This restraint is effected in three ways; namely, by sleep, by avoiding strong labour, too much exercise, and all fatigue, and by controlling uneasy affections. But to regard this as the greatest blessing is natural; how to secure it is a difficult inquiry ; and the more difficult because it has been corrupted by false opinions and vain reports. This then is the second action; namely, the Egress or Escape of the Spirit 6. The first of these pertains principally to the spirits and external air, which cause the depredation; the second to the whole process of alimentation, which supplies the renovation. And in this respect woollen garments are better than linen; at least it is certain in the spirits of odours, that scented powders lose their smell much sooner in linen than in wool.
But this inconvenience also may be remedied by an occasional mixture of cooling medicines, as roses and myrtle, with the oil. Now if gold could be opened without corrosive waters, or by corrosive waters provided they had no poisonous qualities that were after-wards well washed, I conceive it would be a useful thing. Reading maketh a full man; conference a ready man; and writing an exact man. The things described in the operation upon the blood are likewise of the greatest use here; but I will select and add a few more. For all closing of the pores externally strikes back the vapours, and sends them to the head. Let such be made of fruits and sweet roots; as wine and drinks of raisins, jujubes, dried figs, dates, parsnips, bulbous roots, potatoes, and the like, with sometimes a mixture of liquorice. I approve of taking pills of aloes, mastich, and saffron, before dinner, especially in winter.
Since the duration of bodies is of two kinds, the one in their simple identity, the other by repair; whereof the former takes place only in bodies inanimate, the latter in vegetables and living creatures, and is performed by alimentation; inquire likewise touching alimentation, with its ways and process; yet this not accurately for it belongs to the titles of Assimilation and Alimentation but as before, in passing only. Such are the cypress, fir, pine, box, and juniper; but the cedar, being assisted by its enormous bulk, almost equals the former in age. Joshua, a warrior, a renowned and ever successful general, lived 110 years. All the envy and bitterness vanishes with the death. It is curious that all the aliment, which sometimes produces such large fruit, should have to pass through such a, slender neck as the fruitstalk ; for fruit never grows to the stem without a stalk.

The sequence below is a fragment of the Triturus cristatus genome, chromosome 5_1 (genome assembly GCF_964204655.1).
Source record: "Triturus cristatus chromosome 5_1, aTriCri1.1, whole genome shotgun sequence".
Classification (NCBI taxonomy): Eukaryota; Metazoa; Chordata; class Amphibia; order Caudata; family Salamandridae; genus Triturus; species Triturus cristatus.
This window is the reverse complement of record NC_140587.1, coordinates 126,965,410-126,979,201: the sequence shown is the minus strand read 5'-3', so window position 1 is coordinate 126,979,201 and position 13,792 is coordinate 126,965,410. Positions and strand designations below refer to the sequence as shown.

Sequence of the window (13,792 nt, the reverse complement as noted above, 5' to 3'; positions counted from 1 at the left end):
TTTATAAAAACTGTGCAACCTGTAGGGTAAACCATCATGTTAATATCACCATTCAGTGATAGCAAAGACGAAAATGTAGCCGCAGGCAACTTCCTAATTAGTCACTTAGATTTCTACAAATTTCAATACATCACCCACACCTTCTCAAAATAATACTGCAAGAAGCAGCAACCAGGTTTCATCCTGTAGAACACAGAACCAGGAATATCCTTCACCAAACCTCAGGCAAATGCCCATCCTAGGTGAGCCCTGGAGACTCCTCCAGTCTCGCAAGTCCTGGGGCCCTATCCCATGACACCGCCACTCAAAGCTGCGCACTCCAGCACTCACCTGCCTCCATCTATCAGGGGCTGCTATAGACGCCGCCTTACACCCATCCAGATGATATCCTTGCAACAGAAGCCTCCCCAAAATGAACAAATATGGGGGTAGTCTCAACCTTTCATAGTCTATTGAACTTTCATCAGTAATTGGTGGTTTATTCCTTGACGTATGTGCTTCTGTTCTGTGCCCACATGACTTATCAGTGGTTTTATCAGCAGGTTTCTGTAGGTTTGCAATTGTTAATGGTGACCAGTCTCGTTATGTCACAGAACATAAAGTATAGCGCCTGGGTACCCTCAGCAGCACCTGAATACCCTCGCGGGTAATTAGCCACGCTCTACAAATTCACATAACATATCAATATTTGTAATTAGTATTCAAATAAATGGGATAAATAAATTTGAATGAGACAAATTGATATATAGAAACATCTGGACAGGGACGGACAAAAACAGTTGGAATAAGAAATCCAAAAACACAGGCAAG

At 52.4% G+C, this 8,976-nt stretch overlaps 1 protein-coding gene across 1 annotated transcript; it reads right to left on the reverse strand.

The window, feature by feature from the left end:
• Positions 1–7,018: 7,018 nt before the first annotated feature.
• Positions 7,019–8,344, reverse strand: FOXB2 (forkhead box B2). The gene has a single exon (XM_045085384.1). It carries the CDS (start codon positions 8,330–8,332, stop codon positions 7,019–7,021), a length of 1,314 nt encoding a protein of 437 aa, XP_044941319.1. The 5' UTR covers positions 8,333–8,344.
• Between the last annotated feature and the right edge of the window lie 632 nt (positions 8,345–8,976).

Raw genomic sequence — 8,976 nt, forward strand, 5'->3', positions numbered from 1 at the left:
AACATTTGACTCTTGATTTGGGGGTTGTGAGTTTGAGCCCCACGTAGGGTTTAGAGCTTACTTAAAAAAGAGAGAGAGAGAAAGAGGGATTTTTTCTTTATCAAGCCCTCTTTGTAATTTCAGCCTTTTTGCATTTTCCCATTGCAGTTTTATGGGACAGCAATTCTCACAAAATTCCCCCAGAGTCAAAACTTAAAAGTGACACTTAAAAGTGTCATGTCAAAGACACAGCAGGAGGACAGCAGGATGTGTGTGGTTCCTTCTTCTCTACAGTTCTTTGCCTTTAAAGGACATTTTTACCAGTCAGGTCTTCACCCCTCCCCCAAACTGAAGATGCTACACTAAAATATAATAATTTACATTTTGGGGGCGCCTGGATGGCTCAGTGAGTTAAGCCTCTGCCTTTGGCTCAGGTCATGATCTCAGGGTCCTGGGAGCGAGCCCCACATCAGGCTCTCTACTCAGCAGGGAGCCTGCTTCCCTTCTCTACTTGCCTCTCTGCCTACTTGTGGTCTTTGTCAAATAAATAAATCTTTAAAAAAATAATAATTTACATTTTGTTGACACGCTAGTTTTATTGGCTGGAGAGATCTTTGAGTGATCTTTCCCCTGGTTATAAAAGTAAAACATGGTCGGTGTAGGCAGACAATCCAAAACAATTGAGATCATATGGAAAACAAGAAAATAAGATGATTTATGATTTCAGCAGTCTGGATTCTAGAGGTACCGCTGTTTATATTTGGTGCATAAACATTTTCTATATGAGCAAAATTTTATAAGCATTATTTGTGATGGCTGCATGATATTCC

Along with prayers and exhortations, men indulge in and become honour prisoner of superstition and irrational beliefs which stem from the fear of death itself. Joy suppressed and sparingly communicated comforts the spirits Tore than joy indulged and published. But since it will be difficult to know the ways to death, unless the seat and house or rather cave of death be first examined and discovered; of this too should inquiry be made; not however of every kind of death, but of such only as are caused, not by violence, but by privation and want. However, it can be sharpened by selective studying. For it is most certain that any earth, though pure and unmixed with nitrous matter, if it be so laid up and covered as to be free from the rays of the sun, and produce no vegetable matter, will collect a great quantity of nitre.